Retail inflation, as measured by the Consumer Price Index (CPI), accelerated to 5.76 per cent in May, driven primarily by rising food prices, making it more unlikely for the central bank to cut rates in the near future.
According to a Reuters report: After leaving rates unchanged last week, Governor Raghuram Rajan said the Reserve Bank of India, which has targeted inflation at 5 per cent by March 2017, was looking for room to reduce interest rates, but there were concerns over upward pressure on food and commodity prices.
Economists polled by Reuters had expected annual consumer prices, which the RBI closely tracks to set its interest rate policy, to be up by 5.52 per cent in May, compared with an upwardly revised 5.47 per cent in April.
Food inflation picked up to 7.55 per cent in May from an upwardly revised 6.40 per cent in the previous month, as prices of vegetables, sugar and pulses rose between 11 per cent and 32 per cent from a year earlier.
The report added that the retail inflation has more than halved since November 2013, on the back of crash in global commodity prices as well as subdued rural demand. It had hit 7.03 per cent in August 2014.
As per Reuters, analysts fear an increase in the cost of petrol and diesel by more than 5 percent since May 1, and in prices of foods such as sugar and milk in the last month, could further heat up prices.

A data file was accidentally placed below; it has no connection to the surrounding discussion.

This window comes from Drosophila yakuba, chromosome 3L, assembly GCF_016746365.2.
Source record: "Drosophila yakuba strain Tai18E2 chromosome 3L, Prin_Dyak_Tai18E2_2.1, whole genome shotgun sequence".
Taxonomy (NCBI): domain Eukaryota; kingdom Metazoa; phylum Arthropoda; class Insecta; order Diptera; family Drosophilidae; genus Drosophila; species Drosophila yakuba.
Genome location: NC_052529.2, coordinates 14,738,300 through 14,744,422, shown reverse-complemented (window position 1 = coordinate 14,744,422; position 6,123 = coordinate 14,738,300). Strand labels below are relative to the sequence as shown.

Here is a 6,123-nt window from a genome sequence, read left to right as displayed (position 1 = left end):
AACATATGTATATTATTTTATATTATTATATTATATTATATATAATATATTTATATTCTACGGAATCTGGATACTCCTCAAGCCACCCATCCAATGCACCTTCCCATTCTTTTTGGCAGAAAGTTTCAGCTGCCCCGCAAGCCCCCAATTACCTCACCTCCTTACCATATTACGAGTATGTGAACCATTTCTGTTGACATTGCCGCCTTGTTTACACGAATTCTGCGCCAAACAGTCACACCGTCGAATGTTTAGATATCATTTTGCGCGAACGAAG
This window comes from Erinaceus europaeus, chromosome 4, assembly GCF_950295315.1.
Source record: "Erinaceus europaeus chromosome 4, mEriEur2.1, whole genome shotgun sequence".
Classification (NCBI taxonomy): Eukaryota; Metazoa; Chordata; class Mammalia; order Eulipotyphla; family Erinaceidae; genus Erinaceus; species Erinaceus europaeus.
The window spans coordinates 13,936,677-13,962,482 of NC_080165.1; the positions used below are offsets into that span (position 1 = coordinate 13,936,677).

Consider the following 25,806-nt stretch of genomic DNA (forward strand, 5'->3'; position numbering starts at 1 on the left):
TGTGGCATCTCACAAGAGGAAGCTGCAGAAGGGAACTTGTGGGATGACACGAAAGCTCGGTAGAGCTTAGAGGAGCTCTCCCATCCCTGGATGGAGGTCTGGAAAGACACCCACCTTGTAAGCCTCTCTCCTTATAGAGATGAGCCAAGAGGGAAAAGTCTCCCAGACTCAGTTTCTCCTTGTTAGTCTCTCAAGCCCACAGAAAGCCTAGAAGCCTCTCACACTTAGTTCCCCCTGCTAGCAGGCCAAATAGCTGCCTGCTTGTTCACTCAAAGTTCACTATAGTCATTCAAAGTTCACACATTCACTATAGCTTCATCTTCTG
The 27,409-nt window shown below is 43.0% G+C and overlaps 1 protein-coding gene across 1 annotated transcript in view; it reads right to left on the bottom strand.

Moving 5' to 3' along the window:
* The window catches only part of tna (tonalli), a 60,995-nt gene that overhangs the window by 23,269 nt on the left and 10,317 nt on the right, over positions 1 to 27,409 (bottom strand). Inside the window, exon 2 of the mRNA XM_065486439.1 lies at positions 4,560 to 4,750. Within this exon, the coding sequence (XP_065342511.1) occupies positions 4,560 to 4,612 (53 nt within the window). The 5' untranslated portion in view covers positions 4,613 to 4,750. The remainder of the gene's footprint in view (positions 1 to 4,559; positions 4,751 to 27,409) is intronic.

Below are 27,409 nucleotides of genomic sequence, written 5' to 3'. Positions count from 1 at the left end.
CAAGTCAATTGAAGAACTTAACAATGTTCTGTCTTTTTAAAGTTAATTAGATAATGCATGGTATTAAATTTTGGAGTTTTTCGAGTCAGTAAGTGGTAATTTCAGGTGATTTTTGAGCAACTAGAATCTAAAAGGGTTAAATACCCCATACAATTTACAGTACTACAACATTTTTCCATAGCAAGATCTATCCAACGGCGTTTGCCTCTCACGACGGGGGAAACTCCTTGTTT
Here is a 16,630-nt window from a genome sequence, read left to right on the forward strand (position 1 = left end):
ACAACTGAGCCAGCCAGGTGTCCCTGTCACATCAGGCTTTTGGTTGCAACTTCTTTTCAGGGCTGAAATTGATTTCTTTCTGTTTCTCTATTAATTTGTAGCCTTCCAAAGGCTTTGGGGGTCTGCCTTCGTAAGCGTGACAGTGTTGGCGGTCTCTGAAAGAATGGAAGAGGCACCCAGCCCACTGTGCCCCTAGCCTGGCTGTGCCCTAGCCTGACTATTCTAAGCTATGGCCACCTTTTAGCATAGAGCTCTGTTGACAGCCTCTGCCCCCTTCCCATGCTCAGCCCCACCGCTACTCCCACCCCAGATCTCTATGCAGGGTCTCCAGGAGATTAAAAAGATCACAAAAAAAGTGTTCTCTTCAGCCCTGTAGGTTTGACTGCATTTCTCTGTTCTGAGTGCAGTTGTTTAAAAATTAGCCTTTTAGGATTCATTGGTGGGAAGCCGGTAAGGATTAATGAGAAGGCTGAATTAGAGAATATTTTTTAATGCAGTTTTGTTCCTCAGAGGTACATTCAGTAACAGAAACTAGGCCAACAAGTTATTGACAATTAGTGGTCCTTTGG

“While there are some seasonal factors at play, structural mismatches are also evident in the rise in protein inflation,” Economist at ICICI Securities Primary Dealership, A. Prasanna, was quoted as saying.
“We stick to our call of no more rate cuts in this financial year,” he added.
The government has also hiked taxes by 0.5 percentage point on services such as telecoms, travel and eating out from June 1.
The data comes on the heels of a 0.8 per cent contraction in industrial production in April.
Asia’s third largest economy grew 7.9 per cent in the quarter to March, outpacing China’s 6.7 per cent growth, and is projected to expand by around 7.75 per cent in the current fiscal year that started on April 1.
New Delhi expects good rainfall between June and September, after two years of drought, to boost growth and tame prices of food items that account for nearly half of the consumer price index.
The monsoon, which delivers 70 percent of annual rainfall, is critical for India’s 263 million farmers and crops such as rice, cane, corn and cotton because nearly half of farmland lacks irrigation.